General Tom Thumb
|General Tom Thumb|
General Tom Thumb in 1883, the last year of his life
|Born||Charles Sherwood Stratton
4 January 1838
|Died||15 July 1883 (aged 44–45)
|Resting place||Mountain Grove Cemetery, Bridgeport, Connecticut|
|Employer||P. T. Barnum|
|Height||25 inches in 1842|
|Weight||16 pounds in 1842|
|Parents||Sherwood Edward Stratton
Cynthia (Thompson) Stratton
General Tom Thumb (4 January 1838 - 15 July 1883) was an American entertainer. He was a four year old child when P. T. Barnum introduced him to show biz. The boy (who was passed off as a young adult) created a sensation at Barnum's American Museum in New York City. He toured Europe, appeared before royals, and returned to America rich. Thumb married Lavinia Warren in 1863, and continued to tour. Show biz took its toll on his health however. He died of a stroke in 1883.
Early life[change | change source]
General Tom Thumb was born Charles Sherwood Stratton in Bridgeport, Connecticut, to Sherwood Edward Stratton, a carpenter, and Cynthia (Thompson) Stratton, an inn worker. He stopped growing at 18 months. He was 25 inches tall and weighed 16 pounds in 1842 when P. T. Barnum persuaded his parents to exhibit him at $3 a week. The boy was four years old when he left home for Barnum's American Museum in New York City.
Barnum[change | change source]
Barnum molded the boy into an entertainer, and provided the child with an expensive and exquisitely tailored wardrobe. He was presented as General Tom Thumb and his age bumped up to eleven years in order to fool the public into thinking he was an adult.
He debuted on December 8, 1842. At first, he was shy about appearing in public, but he took to the stage and began imitating famous little people like Napoleon and Cupid. The General was a hit. Thirty thousand people attended his first week performances.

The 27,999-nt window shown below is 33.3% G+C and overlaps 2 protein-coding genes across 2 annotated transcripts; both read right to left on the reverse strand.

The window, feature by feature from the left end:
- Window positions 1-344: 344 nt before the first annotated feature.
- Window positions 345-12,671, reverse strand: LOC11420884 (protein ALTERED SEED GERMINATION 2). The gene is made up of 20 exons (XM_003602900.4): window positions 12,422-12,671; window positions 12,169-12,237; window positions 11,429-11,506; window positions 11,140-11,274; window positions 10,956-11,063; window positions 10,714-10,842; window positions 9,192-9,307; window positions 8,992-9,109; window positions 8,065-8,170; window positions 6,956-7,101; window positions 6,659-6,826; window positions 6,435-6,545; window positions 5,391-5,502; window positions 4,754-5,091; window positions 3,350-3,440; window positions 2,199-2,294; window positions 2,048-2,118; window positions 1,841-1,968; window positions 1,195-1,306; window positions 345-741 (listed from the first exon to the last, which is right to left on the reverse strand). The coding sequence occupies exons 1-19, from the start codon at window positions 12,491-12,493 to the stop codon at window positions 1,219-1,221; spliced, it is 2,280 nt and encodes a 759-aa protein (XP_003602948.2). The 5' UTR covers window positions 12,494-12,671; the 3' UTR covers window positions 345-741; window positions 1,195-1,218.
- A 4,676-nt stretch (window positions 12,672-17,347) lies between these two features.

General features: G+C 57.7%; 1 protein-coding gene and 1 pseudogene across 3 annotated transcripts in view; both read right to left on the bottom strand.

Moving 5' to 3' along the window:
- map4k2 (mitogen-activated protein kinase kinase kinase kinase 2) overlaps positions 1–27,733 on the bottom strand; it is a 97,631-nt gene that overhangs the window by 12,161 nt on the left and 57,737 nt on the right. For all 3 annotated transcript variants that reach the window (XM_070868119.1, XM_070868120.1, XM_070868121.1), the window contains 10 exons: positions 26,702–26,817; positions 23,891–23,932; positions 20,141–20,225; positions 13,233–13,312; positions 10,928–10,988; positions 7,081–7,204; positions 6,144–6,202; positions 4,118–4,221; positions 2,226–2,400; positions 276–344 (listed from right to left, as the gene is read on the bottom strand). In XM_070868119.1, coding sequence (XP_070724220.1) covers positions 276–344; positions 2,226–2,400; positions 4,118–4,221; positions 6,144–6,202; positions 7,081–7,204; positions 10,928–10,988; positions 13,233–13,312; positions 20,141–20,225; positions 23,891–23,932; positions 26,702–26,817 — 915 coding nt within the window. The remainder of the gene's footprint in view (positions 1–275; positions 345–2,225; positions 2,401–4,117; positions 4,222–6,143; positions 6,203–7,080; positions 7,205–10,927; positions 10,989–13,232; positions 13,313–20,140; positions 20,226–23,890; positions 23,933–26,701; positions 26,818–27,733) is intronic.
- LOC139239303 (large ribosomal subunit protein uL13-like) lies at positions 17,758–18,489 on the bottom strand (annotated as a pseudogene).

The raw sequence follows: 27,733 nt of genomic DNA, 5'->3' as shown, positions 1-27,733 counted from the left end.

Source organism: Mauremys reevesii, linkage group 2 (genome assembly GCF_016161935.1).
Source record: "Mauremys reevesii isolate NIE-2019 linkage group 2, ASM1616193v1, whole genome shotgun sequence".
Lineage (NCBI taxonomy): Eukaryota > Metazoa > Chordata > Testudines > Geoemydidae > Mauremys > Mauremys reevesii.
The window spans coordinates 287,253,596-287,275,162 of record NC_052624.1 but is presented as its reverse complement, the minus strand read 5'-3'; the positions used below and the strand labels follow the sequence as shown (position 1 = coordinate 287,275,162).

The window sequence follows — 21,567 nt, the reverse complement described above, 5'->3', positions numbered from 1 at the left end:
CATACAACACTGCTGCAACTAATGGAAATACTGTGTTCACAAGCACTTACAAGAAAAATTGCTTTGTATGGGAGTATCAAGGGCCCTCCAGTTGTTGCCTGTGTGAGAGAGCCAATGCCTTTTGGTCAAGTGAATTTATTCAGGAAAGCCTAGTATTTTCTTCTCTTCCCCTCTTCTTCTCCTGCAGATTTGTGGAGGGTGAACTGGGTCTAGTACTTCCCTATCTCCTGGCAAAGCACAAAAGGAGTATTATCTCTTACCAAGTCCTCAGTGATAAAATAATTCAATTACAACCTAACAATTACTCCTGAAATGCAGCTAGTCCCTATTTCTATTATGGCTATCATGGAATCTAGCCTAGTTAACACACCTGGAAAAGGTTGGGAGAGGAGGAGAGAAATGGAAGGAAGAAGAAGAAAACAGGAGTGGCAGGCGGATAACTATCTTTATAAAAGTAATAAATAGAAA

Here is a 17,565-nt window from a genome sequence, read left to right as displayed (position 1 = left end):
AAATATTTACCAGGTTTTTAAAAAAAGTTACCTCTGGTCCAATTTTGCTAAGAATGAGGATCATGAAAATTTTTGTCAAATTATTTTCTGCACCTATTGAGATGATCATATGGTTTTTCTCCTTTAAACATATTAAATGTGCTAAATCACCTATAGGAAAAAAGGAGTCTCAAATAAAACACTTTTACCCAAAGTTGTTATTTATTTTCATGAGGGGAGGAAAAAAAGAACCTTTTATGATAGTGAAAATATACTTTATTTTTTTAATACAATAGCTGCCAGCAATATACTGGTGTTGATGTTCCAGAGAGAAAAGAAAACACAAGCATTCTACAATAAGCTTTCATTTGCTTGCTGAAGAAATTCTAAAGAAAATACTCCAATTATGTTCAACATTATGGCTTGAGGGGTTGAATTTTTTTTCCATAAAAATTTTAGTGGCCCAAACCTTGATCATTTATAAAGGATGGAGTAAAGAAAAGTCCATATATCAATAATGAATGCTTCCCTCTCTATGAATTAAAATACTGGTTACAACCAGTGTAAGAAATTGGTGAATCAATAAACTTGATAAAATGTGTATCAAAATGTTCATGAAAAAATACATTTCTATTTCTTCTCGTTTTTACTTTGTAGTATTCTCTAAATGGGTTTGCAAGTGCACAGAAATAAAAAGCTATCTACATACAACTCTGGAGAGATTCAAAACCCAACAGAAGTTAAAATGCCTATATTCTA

Barnum and Thumb toured Europe in 1844 with an appearance before Queen Victoria and Prince Albert at Buckingham Palace. Other European royals also fêted him. In America, Thumb remained the principal attraction at the American Museum for many years.
Marriage[change | change source]
In 1847, Thumb returned to America very rich. Thumb bought a mansion in Bridgeport, and toured alone for a time. He teamed up with Barnum at times when the showman's bank account was running low.
In 1862, Thumb met Lavinia Warren, another of Barnum's oddities, and the miniature couple were married on February 10, 1863, in Grace Episcopal Church, New York City. The wedding was attended by 2,000 guests, many of them the A-list celebrities of the day.
Later life and death[change | change source]
The couple toured for many years, and made a large fortune. In 1881, Thumb and his wife were caught in a hotel fire that almost took their lives. They joined the Barnum & London Circus. Show biz took its toll on Thumb however. His health declined. On July 15, 1883, Thumb died following a stroke, age 45. He is buried in Bridgeport, Connecticut. More than 10,000 people attended his funeral.
Gallery[change | change source]
Notes[change | change source]
- Hornberger, p. 18
References[change | change source]
- Hartzman, Marc. 2005. American Sideshow. Penguin. unpaged.
- Hornberger, Francine. 2005. Carny Folk: The World's Weirdest Sideshow Acts. Citadel Press. pp. 14-18.
Other websites[change | change source]
|Wikimedia Commons has media related to: Tom Thumb|
- "Sideshow Ephemera Gallery: General Tom Thumb" by James G. Mundie - biographical essay with photos
- Harper's portrait and report on General Tom Thumb's Wedding
- Details of a museum in Middleboro, MA. A town where they made their home. - Link points to RoadsideAmerica.com
- "Tom Thumb" at the Disability History Museum
- "Tom Thumb". Theatre and Performance. Victoria and Albert Museum. http://www.vam.ac.uk/collections/theatre_performance/features/history_of_circus/circus_performers/tom_thumb/index.html. Retrieved 2011-02-15.